Musel moved to London in 1943 as a war correspondent and remained there for the rest of his life. He covered the weddings of the present Queen Elizabeth II, her sister Princess Margaret, and Grace Kelly’s to Prince Rainier of Monaco, as well as funerals for King George VI, Winston Churchill, Charles de Gaulle and the Duke of Windsor.

In addition to his work as a journalist, Musel was a song lyricist, author of the words of the hit ``Band of Gold,″ and was senior European consultant of Broadcast Music Inc., an American performing rights society. In 1993 BMI established the Robert Musel Award for the year’s most-performed song.

Musel is survived by his wife, Jill Carlyle, who he married in 1962.

Roy Pryor

WEST CHESTER, Ohio (AP) _ Roy Pryor, a nationally prominent test pilot during the Cold War, died of cancer Thursday. He was 80.

Pryor, a native of Dolores, Colo, began his aviation career with Douglas Aircraft in Santa Monica, Calif. In World War II, he joined the Army’s air cadet program and won his wings as a fighter pilot. With the 81st Fighter Group, stationed in Hawaii, he flew P-51s and P-47s.

After the war, he remained in the service three more years, just for the opportunity to fly the new jets. He became an Air Force engineering test pilot, testing new systems as they became available for jet aircraft.

Pryor joined the Society of Experimental Test Pilots, and was elected a fellow in the society for his many contributions to the science of flight.

Eugene ``Frenchy″ Schwartz

NEW ORLEANS (AP) _ Eugene ``Frenchy″ Schwartz, a fixture at racetracks as a clocker of thoroughbreds for nearly 50 years died Wednesday following a long illness. He was 97.

Schwartz began his career at Omaha in 1933 and went on to time horses during workouts at tracks in New Orleans, Ohio and at Hollywood Park in California before working at New York tracks in 1949. He retired his clocker’s watch in January 1982, but remained a familiar sight at racetracks.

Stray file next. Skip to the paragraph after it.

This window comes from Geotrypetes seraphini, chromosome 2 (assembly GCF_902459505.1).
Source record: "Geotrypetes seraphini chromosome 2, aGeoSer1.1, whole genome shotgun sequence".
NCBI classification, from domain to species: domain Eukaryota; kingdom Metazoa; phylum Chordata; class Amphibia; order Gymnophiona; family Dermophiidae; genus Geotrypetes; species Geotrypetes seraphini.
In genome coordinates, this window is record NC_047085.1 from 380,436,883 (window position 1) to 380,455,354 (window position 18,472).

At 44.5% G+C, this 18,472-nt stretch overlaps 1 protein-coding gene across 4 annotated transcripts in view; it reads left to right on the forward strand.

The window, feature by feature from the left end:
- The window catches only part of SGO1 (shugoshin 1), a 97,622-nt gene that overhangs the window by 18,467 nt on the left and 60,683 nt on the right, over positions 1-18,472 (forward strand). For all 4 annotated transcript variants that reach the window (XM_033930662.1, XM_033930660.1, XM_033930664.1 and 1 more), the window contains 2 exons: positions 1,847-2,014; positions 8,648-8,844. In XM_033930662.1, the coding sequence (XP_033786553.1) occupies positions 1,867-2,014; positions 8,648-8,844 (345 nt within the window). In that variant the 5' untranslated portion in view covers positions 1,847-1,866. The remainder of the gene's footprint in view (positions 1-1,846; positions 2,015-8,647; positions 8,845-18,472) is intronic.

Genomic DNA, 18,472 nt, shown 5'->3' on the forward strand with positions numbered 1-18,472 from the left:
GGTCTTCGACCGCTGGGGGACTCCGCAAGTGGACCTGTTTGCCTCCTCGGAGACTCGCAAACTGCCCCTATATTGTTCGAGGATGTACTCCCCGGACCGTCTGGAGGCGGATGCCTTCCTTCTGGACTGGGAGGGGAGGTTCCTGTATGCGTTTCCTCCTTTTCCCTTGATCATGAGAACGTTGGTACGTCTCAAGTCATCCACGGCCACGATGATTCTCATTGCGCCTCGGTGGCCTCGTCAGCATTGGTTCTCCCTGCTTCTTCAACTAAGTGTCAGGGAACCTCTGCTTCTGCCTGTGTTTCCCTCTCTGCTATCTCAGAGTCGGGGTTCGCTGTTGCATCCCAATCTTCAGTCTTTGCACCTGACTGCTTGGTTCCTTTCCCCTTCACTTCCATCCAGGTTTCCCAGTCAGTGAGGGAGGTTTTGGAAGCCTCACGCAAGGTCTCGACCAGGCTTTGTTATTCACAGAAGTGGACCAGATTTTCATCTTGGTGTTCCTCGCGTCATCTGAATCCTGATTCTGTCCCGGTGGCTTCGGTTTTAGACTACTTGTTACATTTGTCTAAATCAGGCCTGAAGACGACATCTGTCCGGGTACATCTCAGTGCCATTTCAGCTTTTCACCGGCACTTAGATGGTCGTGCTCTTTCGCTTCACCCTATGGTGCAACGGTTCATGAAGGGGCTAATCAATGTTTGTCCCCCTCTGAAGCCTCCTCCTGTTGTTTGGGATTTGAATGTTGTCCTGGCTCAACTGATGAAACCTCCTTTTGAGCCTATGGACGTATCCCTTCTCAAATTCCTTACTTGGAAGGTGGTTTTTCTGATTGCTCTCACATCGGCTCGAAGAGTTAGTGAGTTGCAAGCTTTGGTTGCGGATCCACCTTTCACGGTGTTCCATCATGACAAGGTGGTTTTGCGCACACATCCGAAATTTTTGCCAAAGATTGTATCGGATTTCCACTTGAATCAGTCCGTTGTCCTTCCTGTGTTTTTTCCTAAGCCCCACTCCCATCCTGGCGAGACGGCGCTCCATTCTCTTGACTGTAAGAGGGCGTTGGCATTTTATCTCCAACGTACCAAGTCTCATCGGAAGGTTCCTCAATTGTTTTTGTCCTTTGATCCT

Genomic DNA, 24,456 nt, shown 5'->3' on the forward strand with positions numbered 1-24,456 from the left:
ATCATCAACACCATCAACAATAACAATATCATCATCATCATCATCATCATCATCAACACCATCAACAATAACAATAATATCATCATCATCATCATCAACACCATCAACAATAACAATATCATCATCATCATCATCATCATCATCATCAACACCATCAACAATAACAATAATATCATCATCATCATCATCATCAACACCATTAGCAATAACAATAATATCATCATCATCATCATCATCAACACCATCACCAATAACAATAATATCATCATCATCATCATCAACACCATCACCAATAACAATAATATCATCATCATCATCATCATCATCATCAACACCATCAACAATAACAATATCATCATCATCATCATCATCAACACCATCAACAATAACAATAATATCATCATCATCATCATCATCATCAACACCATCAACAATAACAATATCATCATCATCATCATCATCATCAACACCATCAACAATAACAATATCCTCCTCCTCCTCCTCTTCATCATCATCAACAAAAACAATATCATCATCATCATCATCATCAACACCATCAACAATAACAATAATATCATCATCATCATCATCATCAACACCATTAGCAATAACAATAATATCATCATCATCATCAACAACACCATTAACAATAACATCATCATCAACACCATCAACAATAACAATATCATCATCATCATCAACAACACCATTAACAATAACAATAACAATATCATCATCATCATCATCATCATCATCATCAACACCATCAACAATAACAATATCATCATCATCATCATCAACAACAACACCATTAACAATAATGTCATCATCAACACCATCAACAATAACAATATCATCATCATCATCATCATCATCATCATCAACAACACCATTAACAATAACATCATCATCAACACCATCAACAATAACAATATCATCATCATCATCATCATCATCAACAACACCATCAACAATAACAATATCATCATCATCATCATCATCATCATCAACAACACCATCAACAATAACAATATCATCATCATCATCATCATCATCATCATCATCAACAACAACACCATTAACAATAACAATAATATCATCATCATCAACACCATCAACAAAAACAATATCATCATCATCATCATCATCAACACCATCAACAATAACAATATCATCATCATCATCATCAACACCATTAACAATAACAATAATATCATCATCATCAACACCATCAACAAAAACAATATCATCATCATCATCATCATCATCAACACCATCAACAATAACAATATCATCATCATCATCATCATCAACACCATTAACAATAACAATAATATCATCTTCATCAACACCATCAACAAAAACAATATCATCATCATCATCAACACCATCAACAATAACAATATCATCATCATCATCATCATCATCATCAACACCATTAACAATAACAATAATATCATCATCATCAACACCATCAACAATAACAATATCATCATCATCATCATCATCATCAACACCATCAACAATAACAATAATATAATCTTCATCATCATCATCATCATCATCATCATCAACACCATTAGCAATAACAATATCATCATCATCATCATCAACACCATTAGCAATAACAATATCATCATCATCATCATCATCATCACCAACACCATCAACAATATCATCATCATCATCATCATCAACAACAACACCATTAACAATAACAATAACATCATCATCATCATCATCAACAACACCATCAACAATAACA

Rafael Elliott Tammariello

LAS VEGAS (AP) _ Rafael Elliott Tammariello, an award-winning editorial writer for the Las Vegas Review-Journal, has died Thursday of an apparent heart attack. He was 48.

Tammariello, a former business editor and editorial editor at the newspaper, was an editorial writer and columnist in recent years.

He had worked for the newspaper about 15 years.

Among his honors, Tammariello won third place last year for a reflective editorial on the May 1997 slaying of 7-year-old Sherice Iverson at a hotel-casino.

Tammariello will be honored posthumously with an honorable mention award for best editorial writing at this year’s Nevada Press Association convention.

Tammariello is survived by his wife, Joan; his mother and two sisters.

Vincent Wasilewski

WASHINGTON (AP) _ Vincent Wasilewski, who headed the National Association of Broadcasters from 1965 until 1982, died Thursday of heart failure. He was 76.

Wasilewski joined NAB after graduation in 1949 from the University of Illinois Law School. He served in numerous positions in his 33 years with the broadcasting industry’s trade association until he assumed the presidency in 1965.

``His unparalleled service to free, over-the-air radio and television will never be forgotten,″ said Edward Fritts, current NAB president.

Born in Athens, Ill., in 1922, Wasilewski also received his bachelor’s degree from the University of Illinois. He served in the Army Air Corps during World War II.